Principal-agent problems were the other. As the book describes it:
As more of corporate America's stock came into the hands of mutual funds and other passive institutional investors, the power of the shareholder... had become weaker and less effective. By the 1950s, most chief executives had been essentially liberated from the need to cater to shareholders at all... In the robustly profitable 1950s, for example, corporations were paying out substantially less of their profits in the form of dividends than they had paid in the boom years of the 1920s.
Besides Evans, some the prominent raiders of the late 1940s and 1950s were Charlie Green, Leopold Silberstein, Louis Wolfson, and Robert Young. Many of these guys eventually fell by the wayside-- in general, they were better at identifying undervalued businesses than at running them. Also, railroads were popular activist targets, and railroad profits fell significantly in the mid-1950s.
Takeovers continued in the late 1950s and 1960s, but they increasingly became friendly: conglomerate-builders like James Ling replaced corporate raiders as the main acquirers. The book notes that:
Although Ling's approach-- borrowing money to buy a company and paying off the debt by selling some of its assets-- was exactly how Tom Evans had acquired Mount Vernon Car Manufacturing Company in 1944, Evans considered most of the newcomers' acquisition strategies foolish because they often came at the expense of real shareholder value.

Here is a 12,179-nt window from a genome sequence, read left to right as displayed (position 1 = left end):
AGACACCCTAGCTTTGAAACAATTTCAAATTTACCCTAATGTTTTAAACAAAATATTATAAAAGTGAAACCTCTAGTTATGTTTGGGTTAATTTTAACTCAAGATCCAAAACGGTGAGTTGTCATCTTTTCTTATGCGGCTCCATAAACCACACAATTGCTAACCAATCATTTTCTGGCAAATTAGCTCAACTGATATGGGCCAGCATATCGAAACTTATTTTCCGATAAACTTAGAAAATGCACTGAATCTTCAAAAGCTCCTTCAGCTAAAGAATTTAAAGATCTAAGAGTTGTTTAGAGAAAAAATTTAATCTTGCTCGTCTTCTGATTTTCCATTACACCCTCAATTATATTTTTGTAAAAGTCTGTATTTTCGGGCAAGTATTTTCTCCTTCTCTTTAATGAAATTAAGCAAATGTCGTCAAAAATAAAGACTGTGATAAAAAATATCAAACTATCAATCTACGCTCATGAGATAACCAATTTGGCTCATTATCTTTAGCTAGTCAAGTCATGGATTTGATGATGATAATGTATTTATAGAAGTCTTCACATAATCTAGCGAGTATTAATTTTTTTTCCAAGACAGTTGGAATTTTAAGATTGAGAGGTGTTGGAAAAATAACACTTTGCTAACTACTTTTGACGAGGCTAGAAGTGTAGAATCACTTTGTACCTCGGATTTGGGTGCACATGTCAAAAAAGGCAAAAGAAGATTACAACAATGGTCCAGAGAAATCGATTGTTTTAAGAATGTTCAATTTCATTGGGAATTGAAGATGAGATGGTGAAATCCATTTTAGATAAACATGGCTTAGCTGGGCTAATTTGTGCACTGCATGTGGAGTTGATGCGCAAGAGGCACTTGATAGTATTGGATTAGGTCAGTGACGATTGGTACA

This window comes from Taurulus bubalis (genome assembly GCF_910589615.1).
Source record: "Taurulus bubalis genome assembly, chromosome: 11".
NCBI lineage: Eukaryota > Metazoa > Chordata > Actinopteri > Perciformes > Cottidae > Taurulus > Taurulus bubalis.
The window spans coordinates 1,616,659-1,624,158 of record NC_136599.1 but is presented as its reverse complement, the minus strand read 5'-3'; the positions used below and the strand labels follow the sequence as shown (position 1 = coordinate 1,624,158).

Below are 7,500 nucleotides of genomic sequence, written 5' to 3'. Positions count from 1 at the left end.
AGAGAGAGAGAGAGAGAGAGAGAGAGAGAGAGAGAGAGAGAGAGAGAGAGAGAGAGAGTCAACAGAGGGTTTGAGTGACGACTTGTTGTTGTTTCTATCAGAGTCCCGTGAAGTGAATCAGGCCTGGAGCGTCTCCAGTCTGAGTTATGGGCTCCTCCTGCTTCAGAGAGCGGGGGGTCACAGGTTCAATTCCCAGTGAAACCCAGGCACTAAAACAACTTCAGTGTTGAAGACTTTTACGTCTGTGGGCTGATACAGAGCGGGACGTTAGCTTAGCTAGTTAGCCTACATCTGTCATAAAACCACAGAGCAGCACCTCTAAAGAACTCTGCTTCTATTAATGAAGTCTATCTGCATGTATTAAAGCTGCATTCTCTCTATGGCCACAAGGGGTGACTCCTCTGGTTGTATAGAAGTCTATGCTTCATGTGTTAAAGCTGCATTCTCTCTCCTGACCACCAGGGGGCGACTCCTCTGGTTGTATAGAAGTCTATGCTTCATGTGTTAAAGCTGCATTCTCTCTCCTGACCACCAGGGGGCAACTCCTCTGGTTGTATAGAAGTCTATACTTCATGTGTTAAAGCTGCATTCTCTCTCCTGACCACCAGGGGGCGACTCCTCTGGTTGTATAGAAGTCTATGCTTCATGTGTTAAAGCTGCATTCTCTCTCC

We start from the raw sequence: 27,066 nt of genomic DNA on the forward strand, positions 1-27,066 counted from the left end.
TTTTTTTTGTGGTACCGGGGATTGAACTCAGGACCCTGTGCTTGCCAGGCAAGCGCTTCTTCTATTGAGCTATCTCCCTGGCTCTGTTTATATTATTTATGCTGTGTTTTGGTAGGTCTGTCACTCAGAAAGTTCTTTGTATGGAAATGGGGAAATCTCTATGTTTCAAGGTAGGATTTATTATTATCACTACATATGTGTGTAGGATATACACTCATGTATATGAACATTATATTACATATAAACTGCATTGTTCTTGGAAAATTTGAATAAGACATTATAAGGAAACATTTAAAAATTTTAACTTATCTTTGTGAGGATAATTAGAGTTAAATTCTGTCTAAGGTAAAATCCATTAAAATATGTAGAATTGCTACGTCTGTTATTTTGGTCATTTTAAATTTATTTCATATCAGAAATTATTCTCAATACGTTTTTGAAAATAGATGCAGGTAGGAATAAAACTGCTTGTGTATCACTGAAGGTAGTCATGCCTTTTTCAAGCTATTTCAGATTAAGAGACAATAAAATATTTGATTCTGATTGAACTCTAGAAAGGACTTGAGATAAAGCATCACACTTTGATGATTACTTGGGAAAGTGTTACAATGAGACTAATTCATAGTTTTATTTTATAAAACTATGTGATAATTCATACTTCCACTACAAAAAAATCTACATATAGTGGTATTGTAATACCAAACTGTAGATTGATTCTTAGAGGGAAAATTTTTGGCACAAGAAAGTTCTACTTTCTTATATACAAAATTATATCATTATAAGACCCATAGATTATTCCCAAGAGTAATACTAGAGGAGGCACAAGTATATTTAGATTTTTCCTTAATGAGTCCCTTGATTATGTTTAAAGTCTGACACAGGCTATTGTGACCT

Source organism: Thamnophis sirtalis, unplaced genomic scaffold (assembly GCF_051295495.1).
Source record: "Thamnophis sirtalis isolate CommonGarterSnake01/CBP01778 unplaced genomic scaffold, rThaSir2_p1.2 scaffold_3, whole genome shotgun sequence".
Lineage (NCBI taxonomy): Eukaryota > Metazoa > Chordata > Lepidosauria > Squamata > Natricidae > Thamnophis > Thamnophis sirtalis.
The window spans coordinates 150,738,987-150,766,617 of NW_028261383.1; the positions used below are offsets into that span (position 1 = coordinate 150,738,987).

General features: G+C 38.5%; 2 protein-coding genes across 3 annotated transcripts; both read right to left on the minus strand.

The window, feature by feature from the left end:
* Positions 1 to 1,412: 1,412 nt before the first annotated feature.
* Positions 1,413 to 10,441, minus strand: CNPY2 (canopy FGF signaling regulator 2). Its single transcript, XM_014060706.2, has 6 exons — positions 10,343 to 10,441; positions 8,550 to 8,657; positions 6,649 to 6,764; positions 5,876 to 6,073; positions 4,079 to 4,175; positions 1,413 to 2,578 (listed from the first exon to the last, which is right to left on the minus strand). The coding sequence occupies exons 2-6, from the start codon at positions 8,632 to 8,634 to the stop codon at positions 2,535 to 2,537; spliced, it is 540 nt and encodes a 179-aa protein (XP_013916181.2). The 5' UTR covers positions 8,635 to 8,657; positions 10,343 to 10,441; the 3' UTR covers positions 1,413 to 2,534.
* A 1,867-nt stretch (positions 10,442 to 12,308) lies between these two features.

As the environment changed, Evans changed his modus operandi to buying a minority stake in a company and launching a tender offer. This would prompt his target would seek white knight, letting him sell his stake at a profit. His intent wasn't to solicit greenmail, although he took greenmail from Morrison Knudsen in 1978.
He conducted only one hostile takeover late in his career, launching a tender offer for Missouri-Portland Cement in 1975. After he'd acquired half of the company's shares, he took it private through a leveraged buyout in 1977, years before the LBO mania began.
During his decades-long career, Evans was an early practitioner of many things that later became popular: net-net investing, corporate raids, financial engineering, conglomeration, greenmail, and finally leveraged buyouts.
Apart from his financial genius, he had few admirable qualities - his second wife shot herself after he cheated on her, and he had a strained relationship with his children. Ironically, two of his sons became CEOs of public companies, and each fended off a hostile takeover in that capacity.
Another irony was that Evans retired in the early 1980s, just as the great bull market began and other investors got rich doing the things he pioneered. It took Evans 35 years to make a hundred million dollars, but the bull market allowed some of his imitators to amass comparable fortunes in less than a decade.